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The judicial review into the IR35 tax measure at the High Court finished yesterday at around 7pm. The case itself has stretched two days longer than originally planned, taking up Monday and Tuesday this week. The judge has gone away to deliberate and will announce his decision on the legality of IR35 some time next week.

The case has been extensively covered in the press and on the Internet, not least by the group bringing the action against the government - the Professional Contractors Group.

As a whole, the five days have seen the judge, Mr Justice Burton, criticise the Inland Revenue and accept the arguments put forward by the PCG. Among the most notable issues the judge raised were that it seemed illogical to tax personal service company consultants as employees (IR35' essential intention) if they didn't receive employee benefits (causing concerns that billions of pounds would have to be paid out by UK companies) and that he wasn't persuaded that contractors other than those in the IT industry were affected.

Following the first three days, when the PCG stated its case, the judge arrived on Monday morning with a list of eight queries - which may be the deciding factors in the case. These were:


  1. Is the effect and intent of IR35 to eliminate the avoidance of tax and NICs?
  2. Will many workers with personal service companies (PSCs) be required to pay more to the Inland Revenue?
  3. Roughly 80% of PSCs are in the sectors referred to in the relief sought
  4. PSCs will experience uncertainty as a result of confusion as to what will and won't fall under IR35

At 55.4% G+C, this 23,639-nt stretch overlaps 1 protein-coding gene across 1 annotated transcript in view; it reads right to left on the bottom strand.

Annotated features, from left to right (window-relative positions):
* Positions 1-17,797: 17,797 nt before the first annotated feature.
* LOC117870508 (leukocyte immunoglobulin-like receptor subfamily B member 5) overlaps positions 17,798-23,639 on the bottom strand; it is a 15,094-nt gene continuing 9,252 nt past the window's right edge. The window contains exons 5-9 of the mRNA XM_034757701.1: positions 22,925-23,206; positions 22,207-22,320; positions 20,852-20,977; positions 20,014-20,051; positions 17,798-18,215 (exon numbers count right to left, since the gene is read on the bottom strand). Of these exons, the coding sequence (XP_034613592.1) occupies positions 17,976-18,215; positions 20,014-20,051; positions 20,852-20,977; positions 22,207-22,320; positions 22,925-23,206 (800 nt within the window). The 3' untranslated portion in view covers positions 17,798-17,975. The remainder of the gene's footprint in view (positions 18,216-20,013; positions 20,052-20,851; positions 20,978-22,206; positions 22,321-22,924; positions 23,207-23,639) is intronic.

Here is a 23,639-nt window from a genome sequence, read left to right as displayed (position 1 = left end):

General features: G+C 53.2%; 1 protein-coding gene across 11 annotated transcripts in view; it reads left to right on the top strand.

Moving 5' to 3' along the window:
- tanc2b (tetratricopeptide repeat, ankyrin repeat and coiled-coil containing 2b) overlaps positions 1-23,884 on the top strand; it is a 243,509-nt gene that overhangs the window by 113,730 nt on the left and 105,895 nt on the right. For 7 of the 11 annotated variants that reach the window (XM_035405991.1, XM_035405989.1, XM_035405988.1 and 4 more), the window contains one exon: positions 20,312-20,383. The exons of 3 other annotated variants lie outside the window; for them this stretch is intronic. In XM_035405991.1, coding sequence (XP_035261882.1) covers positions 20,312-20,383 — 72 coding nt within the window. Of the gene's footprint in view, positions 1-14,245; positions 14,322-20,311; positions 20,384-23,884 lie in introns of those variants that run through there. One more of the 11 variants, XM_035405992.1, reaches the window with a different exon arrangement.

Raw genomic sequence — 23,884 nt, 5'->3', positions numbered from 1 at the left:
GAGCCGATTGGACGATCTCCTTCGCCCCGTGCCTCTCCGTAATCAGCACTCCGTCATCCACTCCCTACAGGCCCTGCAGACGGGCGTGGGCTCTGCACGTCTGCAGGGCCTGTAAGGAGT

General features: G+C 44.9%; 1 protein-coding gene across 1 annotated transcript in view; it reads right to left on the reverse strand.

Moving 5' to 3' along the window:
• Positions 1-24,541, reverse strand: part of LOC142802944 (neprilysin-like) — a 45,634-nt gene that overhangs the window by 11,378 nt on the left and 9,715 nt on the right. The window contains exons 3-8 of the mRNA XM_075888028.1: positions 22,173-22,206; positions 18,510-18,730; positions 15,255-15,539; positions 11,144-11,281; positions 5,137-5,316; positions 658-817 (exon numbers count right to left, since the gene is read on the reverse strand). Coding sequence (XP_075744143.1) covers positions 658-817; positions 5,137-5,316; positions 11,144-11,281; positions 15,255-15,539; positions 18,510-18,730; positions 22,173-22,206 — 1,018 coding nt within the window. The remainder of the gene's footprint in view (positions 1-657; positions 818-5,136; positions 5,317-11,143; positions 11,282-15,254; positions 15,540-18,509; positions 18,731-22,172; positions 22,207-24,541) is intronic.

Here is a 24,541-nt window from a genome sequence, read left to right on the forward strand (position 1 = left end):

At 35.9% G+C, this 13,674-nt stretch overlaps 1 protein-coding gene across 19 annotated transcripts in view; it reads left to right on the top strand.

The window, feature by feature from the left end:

5. PSCs will be in competition with those larger companies which remain unaffected by IR35
  6. Those unaffected by IR35 have an advantage in tax flexibility and time
  7. IR35 will make some of those PSCs leave the country and will stop others wanting to set up in the country
  8. IR35 may have effects on interstate trade.

The QC acting for the Inland Revenue asked point three to be reduced to two-thirds. He only disagreed with points four and five, and attempted to argue his reasoning behind this. The Judge seemed unswayed.

And so it looks as though the PCG has won its case on the impracticability of IR35. This, however, is very different from finding the measure illegal and having it struck down. The decision over whether IR35 is legal will be based on seemingly obscure points of law. It is far from clear that the PCG has proved its case in this respect, and the judge will be naturally wary of striking any legislation passed by Parliament.

PCG spokeswoman Susie Hughes summed up the PCG's feeling: "We are very pleased that we have been allowed to put this case to the High Court. We are also pleased that the Judge has recognised our concerns and made several findings of fact in our favour. Now it is a question of points of law."

The case has certainly provided some plenty of copy. The group contesting the law, the PCG - has had a member taking extensive notes of the whole case and posting them on the Internet.

In fact, the case and the PCG in general has shown the great power of the Internet when it comes to allow people to communicate and share information. The judge even made mention of the Internet reports on the last day - suggesting that the Inland Revenue's QC check them to see what he had missed (he had had to leave at 4pm to catch a plane).

Related Link

For all the information you could possibly want on the case, go here.

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